John Jones was born in Wales in 1650, and he died in Pasquotank, North Carolina before January 20, 1708. As noted in a previous article concerning the Jones connection with the Spence line, John had two marriages. His first wife’s name is unknown, but they had a son: Evan Jones (1670-1709). John’s first wife died in childbirth and between 1673 and 1675, John married Elizabeth. Their son, John, was born in 1675 in Albemarle, Virginia. Their other two sons were Isaac Jones (1684-1734) and James Jones (1685-1734). John, b. 1675, was the father of Nehemiah and grandfather of David. The target of interest here is Evan Jones (1670-1709), who arrived in Virginia in 1692.(5) Evan and Nehemiah were half-brothers.

In 1696, Evan married Margaret Sharpe (1670-1747) in Virginia. They had at least one son: James Jones, who was born May 2, 1698 in King George, Virginia. Evan appears to have traveled back and forth between Virginia and England, so he may have been in the merchant business. He died in April 1709 in Stafford County, Virginia. The records become clearer about his son James.

James was born in 1724 in Albemarle, Virginia. He married Frances Mason (1727-1790) on January 8, 1747 in Overwharton Parish, Albemarle, Virginia.(6) Their children were:

1. Jane Jones (1740-1834)
2. Mason Jones (1748-1820)
3. Hannah Jones, b. 1750
4. John Jones (1750-1841)–he would later settle in Giles County, Tennessee
5. Samuel Jones, b. 1752
6. William Jones, b. 1756
7. Mary Jones, b. 1758
8. Sarah Jones b. 1760
9. DANIEL JONES (1767-1815)

Daniel Jones is important to the narrative here. His son, Lewis Jones (1795-1849) would later marry Elisha Spence’s daughter, Milly Catherine Spence (1802-1875) in Davidson County, Tennessee. And there is another important connection here. Nehemiah Jones’s wife died in childbirth with David Jones (1735-1795)–Judah Perry Spence’s third husband. Nehemiah may have remarried shortly after his wife’s death, and David lived with him at least until 1747 and after his cousin James Jones’ marriage to Frances Mason. David returned to Pasquotank later and served in his father’s militia company, but he retained a close bond with the James Jones children. In later years, he was able to return the favor.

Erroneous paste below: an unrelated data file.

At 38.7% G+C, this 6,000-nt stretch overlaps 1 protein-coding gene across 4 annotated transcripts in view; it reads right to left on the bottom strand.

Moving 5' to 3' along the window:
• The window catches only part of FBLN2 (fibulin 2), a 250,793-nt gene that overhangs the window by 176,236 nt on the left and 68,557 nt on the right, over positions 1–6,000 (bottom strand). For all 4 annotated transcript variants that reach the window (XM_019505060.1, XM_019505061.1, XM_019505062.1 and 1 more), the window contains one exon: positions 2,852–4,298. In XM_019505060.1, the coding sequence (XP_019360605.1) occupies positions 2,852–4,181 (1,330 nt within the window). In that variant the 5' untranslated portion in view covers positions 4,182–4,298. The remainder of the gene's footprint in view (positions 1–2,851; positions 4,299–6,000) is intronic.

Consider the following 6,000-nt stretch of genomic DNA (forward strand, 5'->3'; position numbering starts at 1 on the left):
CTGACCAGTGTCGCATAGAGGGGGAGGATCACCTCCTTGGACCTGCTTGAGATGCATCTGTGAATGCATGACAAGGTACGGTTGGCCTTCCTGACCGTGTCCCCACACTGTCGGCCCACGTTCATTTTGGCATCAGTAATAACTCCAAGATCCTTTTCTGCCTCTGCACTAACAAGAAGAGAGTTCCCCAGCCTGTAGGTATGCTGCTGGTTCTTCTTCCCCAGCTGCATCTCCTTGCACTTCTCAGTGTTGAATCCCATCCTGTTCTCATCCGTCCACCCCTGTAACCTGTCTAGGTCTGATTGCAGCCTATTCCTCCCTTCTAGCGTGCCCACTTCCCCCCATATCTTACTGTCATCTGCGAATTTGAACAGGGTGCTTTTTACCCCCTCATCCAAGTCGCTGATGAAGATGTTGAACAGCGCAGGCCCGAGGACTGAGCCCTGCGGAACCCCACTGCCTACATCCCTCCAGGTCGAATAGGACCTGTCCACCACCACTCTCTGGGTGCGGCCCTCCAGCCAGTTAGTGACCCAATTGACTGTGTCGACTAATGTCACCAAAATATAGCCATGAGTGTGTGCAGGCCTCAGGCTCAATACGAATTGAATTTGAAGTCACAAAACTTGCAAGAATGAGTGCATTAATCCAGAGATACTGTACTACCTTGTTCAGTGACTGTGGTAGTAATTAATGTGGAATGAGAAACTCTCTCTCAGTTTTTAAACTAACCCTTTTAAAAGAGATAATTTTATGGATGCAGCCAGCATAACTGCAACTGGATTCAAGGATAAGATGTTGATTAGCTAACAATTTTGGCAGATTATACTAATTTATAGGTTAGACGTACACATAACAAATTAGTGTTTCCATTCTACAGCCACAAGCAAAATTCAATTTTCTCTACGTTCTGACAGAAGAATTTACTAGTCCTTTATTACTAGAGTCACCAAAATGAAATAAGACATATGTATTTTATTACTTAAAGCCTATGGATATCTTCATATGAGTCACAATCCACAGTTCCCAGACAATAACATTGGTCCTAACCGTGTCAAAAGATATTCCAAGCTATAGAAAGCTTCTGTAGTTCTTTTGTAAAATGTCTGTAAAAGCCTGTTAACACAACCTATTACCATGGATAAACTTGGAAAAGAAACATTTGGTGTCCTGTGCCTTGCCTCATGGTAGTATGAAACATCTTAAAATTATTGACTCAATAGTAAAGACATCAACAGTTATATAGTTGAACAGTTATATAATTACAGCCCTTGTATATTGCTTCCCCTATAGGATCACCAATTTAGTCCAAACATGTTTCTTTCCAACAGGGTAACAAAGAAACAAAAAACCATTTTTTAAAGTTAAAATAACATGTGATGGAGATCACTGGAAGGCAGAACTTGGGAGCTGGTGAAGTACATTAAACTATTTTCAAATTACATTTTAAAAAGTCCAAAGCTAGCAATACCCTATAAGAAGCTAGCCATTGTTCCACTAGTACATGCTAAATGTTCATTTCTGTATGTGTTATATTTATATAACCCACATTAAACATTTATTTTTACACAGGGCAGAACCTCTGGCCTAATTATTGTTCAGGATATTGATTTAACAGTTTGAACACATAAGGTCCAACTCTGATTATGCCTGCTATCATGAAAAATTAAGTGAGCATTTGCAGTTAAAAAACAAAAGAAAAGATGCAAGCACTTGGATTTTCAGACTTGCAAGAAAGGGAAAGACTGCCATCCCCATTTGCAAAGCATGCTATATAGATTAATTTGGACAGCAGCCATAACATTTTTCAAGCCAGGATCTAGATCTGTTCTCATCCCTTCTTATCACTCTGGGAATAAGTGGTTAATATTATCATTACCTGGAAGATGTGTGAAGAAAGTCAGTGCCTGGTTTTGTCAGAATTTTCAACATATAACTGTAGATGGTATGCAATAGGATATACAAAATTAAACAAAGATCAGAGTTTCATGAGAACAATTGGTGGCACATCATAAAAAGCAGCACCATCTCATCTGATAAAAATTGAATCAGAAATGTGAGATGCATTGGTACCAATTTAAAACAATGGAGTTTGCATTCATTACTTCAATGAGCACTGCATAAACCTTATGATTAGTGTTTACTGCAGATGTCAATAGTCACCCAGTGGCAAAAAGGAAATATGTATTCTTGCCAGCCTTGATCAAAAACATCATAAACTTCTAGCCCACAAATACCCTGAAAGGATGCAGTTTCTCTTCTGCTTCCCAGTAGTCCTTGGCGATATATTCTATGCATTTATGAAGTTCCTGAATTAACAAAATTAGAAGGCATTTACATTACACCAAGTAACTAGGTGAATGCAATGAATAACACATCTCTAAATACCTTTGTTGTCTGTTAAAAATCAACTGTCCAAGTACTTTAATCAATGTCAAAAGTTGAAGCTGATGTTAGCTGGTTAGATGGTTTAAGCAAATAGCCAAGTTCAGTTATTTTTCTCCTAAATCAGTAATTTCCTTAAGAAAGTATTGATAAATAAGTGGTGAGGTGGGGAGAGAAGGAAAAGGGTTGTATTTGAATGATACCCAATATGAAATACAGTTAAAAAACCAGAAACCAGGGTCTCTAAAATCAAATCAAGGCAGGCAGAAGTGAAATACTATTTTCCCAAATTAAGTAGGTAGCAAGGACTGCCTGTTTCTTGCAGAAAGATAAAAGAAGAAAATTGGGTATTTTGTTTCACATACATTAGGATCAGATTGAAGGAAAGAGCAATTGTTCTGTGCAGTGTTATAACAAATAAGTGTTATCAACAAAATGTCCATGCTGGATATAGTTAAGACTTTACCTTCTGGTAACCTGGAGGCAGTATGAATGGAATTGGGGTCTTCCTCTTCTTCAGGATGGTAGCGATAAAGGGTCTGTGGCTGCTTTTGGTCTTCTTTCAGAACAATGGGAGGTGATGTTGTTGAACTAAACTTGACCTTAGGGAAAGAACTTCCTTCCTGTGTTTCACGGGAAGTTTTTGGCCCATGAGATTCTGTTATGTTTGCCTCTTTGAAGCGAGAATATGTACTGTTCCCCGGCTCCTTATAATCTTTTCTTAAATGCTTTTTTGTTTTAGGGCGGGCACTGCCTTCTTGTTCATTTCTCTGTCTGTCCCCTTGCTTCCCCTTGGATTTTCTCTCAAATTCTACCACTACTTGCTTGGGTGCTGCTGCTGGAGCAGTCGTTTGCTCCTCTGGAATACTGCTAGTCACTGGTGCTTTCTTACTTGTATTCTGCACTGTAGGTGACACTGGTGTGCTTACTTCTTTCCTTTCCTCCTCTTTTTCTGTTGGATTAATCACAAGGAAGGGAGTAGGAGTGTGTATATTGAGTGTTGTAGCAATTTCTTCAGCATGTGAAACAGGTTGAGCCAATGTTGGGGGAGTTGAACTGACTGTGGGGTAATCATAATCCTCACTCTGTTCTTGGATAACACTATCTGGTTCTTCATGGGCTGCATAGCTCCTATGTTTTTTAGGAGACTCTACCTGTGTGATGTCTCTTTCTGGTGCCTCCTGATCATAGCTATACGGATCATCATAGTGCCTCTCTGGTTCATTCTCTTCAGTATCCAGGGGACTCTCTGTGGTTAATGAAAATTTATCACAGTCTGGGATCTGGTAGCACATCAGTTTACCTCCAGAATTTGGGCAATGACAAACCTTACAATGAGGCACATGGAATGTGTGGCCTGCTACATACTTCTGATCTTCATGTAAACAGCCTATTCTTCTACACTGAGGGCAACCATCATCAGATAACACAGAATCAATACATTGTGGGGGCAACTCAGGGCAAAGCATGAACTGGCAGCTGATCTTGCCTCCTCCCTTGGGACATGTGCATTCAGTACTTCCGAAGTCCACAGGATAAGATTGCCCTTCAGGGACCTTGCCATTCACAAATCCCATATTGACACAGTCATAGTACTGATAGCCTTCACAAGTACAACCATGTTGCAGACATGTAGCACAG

As noted in the earlier article, David relocated to Chowan, North Carolina in 1758, where he appears on tax records.(7) That area became Gates County in 1779. His first wife was Sarah Ellegood (1737-1790), whom he married in Northampton County, Virginia August 24, 1758. Their children were:

1. Pheraba Jones (1763-1838)
2. James Jones (1769-1796)
3. Hezekiah Jones (1768-1827)
4. David Jones (1770-1806)

Daniel Jones was born in 1767 in North Carolina, only his father passed away in Virginia in 1771. David Jones and his wife Sarah Ellegood took young Daniel into their household. He was raised with their children.